16     where the projectile struck.  Now, whether this was actually caused by

17     the projectile, itself, or just its propulsion mechanism, and whether it

18     ricochetted, I can't really confirm that.

19        Q.   Mr. Suljevic, what would happen and what are the conditions in

20     which the bomb flies forward of the propulsion area -- of the propulsion

21     element, so that the impact is caused by the propulsion element and not

22     by the warhead?

23        A.   Well, that would depend on the ballistics.  I don't rule out that

24     this is -- that this was caused by the bomb, itself, but I can also not

25     rule out the possibility that this may have been caused by the central

Page 5742

 1     part, the body of the projectile, or its propulsion element.

 2        Q.   In the transcript, you said that you did not know the ballistics

 3     of this projectile; correct?

 4        A.   Yes, I don't know the ballistics of this particular projectile.

 5        Q.   Thank you.  I apologise.  We will have to make pauses between

 6     question and answer, for the interpreter's sake, because this is very

 7     precise and we have to make sure that we are very precise and the

 8     transcript reflects that.

 9             Now, would you agree with me that in the investigation, this

10     point was described as the original point of impact of the first

11     ricochet?

12        A.   I do agree that this is the original point of impact, the point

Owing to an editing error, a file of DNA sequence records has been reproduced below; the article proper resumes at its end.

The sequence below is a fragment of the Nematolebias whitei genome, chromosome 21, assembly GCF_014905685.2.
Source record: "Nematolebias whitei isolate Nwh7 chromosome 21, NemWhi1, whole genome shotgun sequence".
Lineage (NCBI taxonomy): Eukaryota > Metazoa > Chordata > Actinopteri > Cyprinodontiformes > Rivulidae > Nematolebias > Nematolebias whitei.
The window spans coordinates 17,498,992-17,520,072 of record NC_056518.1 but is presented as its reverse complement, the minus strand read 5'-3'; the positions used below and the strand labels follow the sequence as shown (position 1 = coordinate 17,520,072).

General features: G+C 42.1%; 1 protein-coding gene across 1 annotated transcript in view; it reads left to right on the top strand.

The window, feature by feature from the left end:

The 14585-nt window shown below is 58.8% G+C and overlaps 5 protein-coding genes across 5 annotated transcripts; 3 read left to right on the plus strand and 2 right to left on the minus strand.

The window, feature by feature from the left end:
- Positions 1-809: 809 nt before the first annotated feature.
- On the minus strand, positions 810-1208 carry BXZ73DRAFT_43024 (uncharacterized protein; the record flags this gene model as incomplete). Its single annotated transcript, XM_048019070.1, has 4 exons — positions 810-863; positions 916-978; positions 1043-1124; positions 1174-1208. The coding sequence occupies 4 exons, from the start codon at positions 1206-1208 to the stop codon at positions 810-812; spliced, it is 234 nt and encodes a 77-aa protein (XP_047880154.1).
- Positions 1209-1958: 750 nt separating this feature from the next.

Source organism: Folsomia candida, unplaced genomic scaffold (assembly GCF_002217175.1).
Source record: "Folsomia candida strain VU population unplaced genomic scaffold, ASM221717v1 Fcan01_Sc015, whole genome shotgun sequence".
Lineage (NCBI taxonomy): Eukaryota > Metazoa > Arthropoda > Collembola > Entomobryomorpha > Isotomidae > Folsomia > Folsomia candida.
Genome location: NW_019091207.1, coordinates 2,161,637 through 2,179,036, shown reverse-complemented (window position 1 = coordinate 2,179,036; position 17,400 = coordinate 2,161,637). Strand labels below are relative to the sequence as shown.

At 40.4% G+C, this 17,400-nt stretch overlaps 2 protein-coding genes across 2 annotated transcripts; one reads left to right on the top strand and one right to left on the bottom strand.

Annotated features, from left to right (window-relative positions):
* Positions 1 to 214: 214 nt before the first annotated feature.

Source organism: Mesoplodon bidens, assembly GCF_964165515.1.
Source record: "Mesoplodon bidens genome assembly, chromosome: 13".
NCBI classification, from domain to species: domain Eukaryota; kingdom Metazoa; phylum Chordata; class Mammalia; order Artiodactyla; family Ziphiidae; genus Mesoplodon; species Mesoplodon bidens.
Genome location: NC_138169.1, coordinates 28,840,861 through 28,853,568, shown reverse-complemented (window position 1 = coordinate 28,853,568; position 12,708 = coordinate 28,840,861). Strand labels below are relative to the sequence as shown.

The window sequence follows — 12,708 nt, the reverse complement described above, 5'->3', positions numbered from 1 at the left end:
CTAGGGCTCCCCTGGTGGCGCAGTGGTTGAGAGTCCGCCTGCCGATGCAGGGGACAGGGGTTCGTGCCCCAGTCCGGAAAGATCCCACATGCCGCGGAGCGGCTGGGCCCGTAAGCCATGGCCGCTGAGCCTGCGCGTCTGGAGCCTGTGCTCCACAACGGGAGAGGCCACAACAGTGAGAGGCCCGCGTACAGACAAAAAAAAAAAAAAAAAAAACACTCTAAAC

13     where the projectile hit the surface for the first time.

14        Q.   Thank you.  Am I correct - and you corrected yourself a few

15     moments ago - that this kind of impact could not have been caused by the

16     propulsion element, but, rather, by the warhead?

17        A.   Well, I've already said that I cannot rule out either

18     possibility, that it struck there either with its warhead or the

19     propulsion element.

20             THE ACCUSED: [Interpretation] Thank you.

21             Could we now please see the above photo.

22             MR. KARADZIC: [Interpretation]

23        Q.   Can you tell us whether this is the secondary ricochet point of

24     impact?  Or, rather, tell us what this photo depicts, based on your

25     documents.

Page 5743

 1        A.   Well, this is a photo document, and we can see below that it says

 2     that this is a portion of the building of the Television of Bosnia and

 3     Herzegovina, and it was taken from the roof of the place where the

 4     projectile ricochetted from.  And we saw a moment ago that picture.  Now,

 5     I don't know exactly whether the projectile struck here and whether this

 6     was the point of the secondary ricochet or not.

 7             THE ACCUSED: [Interpretation] Thank you.

 8             Can we now get the next page, 555.  P1043, 555.  I believe that's

 9     photo number 9.

10             MR. KARADZIC: [Interpretation]

11        Q.   You did go on site, you were there; correct?

12        A.   Yes.

13             THE ACCUSED: [Interpretation] This is 552.  Could we have 555,

14     please.  Thank you.

15             MR. KARADZIC: [Interpretation]

16        Q.   Mr. Suljevic, what do we see here?  Is this the point of the

17     second ricochet, or, rather, did the bomb fall, after this ricochet,

18     between the Studio C and the medical office?  Can you please describe

19     this picture, this photo?

20        A.   Well, we can see the description below the picture, although I

21     have to say, again, that I was not the one who took this photo, nor did I

22     write this caption.  But it says there that the arrow shows the point on

23     the wall where the projectile ricochetted before it fell next to the east

24     wall of Studio C.

25             THE ACCUSED: [Interpretation] Thank you.  Could we now please

Page 5744

 1     pull up -- or, rather, could you please put a circle where the arrow